The first incident—which occurred on Monday, October 29—took place around 8:30 a.m. at the intersection of Dartmouth and Foothill Boulevard. A car took a premature left turn onto Dartmouth at Foothill, colliding with a motorcycle traveling east. The motorcyclist, a 41-year-old male, was airlifted to USC.
Take one step into the Padua Hills studio of renowned ceramicists Harrison McIntosh and the late Rupert Deese, and the passage of time ceases to exist. Pottery wheels remain in place—just as they did when they set up shop 60 years ago—with glasses of engobe labeled by the careful hand of the artists lining the shelf above.
Even the original kiln beckons for a fire-up from the corner of the small nook. Mr. McIntosh, 98, sits in the chair next to his pottery wheel with ease, running his hand along a ceramic bowl with familiarity, though his failing eyesight prevents him from continuing to create his notable ceramic pieces.
As the city looks to mitigate parking issues relating to the increasingly popular Wilderness Park among residential streets, commissioners are recommending a halt in the process.
Last week, the Claremont Traffic and Transportation Commission unanimously urged the city to conduct a Wilderness Park master plan in order to take a deeper look at the city’s wilderness space before addressing individual streets and their parking issues.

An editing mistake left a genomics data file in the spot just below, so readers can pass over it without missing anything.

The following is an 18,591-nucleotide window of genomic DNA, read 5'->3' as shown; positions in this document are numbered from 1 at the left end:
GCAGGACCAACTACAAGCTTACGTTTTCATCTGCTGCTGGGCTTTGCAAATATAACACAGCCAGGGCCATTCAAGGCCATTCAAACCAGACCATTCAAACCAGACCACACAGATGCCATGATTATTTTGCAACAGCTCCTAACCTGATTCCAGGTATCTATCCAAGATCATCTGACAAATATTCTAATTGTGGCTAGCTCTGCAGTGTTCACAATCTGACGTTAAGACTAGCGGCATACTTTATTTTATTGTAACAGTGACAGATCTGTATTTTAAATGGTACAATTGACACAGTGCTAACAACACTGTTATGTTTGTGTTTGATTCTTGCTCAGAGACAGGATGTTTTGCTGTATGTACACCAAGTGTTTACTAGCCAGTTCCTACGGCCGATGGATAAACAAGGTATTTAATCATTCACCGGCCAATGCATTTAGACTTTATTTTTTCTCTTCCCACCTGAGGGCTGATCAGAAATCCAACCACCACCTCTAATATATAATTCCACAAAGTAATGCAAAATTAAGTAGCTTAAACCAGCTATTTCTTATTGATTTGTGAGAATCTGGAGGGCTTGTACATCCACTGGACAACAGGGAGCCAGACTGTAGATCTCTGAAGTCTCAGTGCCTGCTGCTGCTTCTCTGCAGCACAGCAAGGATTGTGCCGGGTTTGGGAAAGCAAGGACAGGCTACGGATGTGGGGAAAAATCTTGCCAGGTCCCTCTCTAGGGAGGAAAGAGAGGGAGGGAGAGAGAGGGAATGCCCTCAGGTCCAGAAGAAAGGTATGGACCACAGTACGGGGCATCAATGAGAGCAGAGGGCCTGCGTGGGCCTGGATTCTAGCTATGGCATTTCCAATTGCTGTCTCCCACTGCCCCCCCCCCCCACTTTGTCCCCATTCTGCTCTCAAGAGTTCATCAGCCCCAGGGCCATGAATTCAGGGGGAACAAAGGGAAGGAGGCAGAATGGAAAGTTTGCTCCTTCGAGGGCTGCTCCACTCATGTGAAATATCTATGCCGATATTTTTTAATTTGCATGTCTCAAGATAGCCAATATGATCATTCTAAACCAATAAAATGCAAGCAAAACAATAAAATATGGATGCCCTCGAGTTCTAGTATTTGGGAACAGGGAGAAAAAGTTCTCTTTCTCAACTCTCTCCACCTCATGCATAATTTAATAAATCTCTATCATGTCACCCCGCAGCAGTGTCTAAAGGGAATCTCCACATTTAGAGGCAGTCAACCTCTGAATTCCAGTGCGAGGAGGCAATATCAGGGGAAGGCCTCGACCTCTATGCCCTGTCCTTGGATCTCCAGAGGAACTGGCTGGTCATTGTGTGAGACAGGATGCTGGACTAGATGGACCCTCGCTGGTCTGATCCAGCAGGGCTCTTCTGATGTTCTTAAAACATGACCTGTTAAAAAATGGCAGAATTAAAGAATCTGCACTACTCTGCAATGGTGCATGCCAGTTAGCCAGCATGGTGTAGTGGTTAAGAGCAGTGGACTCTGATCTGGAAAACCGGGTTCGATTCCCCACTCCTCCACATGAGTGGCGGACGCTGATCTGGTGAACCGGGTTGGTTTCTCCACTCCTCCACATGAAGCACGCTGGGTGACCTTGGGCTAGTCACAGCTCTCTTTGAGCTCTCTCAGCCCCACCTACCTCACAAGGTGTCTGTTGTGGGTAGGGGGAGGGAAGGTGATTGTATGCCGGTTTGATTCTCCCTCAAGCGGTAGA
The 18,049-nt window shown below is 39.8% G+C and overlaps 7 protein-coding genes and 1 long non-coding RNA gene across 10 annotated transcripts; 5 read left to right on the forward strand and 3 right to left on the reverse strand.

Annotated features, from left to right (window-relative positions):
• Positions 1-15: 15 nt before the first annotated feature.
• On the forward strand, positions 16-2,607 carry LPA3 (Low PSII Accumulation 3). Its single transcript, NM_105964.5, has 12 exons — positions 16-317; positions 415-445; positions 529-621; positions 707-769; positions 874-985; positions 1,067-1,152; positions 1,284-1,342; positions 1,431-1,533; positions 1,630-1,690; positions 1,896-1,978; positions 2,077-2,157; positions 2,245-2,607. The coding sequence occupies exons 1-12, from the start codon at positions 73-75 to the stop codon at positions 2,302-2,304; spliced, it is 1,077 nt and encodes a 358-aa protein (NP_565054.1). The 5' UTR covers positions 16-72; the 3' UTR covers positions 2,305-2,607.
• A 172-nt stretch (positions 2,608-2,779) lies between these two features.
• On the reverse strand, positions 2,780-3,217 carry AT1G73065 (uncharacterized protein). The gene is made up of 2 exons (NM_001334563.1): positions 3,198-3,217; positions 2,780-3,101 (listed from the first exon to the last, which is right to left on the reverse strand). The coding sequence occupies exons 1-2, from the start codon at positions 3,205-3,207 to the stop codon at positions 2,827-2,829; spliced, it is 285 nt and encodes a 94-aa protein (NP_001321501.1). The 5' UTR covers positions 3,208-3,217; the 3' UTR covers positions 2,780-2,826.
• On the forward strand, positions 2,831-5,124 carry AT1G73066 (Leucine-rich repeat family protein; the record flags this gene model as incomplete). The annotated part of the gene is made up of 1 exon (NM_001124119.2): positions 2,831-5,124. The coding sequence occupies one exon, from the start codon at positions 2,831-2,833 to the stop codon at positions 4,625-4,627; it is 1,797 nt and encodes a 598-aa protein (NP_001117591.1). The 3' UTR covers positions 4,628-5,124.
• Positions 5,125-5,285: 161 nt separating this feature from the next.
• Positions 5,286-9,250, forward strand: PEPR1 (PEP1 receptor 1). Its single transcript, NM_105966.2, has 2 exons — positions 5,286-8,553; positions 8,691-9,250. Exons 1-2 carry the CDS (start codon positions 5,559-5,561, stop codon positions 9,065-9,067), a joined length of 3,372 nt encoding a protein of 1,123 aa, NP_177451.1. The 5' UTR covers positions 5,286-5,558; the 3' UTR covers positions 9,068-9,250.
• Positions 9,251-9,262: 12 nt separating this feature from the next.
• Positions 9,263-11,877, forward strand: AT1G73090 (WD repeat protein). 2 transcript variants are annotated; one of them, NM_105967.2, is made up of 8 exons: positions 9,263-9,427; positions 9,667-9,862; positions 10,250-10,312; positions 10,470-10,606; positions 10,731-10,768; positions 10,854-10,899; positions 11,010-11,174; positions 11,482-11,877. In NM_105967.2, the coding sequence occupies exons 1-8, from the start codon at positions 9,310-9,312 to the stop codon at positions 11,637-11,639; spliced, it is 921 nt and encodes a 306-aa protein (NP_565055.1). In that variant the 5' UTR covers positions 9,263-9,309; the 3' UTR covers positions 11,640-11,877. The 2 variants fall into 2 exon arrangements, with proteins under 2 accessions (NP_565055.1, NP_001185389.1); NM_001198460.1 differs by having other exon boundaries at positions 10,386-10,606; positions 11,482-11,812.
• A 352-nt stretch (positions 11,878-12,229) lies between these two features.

The recommendation was made after reviewing a proposal to restrict parking on Via Santa Catarina—located near the Wilderness Park in Claraboya—24 hours a day, 7 days a week.
Claremont police have nabbed suspects wanted in a recent auto burglary spree sweeping the city of Claremont. More than 10 auto burglaries have been reported in the area of Monte Vista and Shenandoah alone in the last several weeks, according to police reports.
Items stolen have included a printer, laptops and wallets totaling a loss of over a thousand dollars.
State and county school officials moved to officially endorse Governor Jerry Brown’s tax initiative, Proposition 30, on Friday.